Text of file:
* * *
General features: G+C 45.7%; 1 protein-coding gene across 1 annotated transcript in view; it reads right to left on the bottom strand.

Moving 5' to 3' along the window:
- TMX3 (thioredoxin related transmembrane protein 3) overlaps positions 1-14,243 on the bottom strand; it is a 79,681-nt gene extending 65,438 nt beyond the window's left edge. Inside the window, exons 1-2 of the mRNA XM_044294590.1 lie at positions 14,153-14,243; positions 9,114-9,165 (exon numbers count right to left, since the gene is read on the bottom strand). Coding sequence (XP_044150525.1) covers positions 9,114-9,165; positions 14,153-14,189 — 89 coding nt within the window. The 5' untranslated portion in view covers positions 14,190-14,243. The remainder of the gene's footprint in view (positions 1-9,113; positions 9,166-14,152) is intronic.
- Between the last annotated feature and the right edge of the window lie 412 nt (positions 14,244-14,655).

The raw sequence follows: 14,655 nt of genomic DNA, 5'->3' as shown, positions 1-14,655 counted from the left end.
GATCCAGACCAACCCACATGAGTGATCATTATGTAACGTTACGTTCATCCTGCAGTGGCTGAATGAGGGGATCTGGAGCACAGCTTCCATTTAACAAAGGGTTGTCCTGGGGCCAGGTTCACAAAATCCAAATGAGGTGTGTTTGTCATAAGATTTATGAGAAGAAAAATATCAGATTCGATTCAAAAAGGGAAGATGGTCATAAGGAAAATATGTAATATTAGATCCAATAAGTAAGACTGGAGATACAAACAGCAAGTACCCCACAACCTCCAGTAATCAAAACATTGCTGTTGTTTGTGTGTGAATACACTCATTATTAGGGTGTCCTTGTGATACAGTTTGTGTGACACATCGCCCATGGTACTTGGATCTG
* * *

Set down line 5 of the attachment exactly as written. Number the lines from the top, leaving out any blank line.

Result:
The raw sequence follows: 14,655 nt of genomic DNA, 5'->3' as shown, positions 1-14,655 counted from the left end.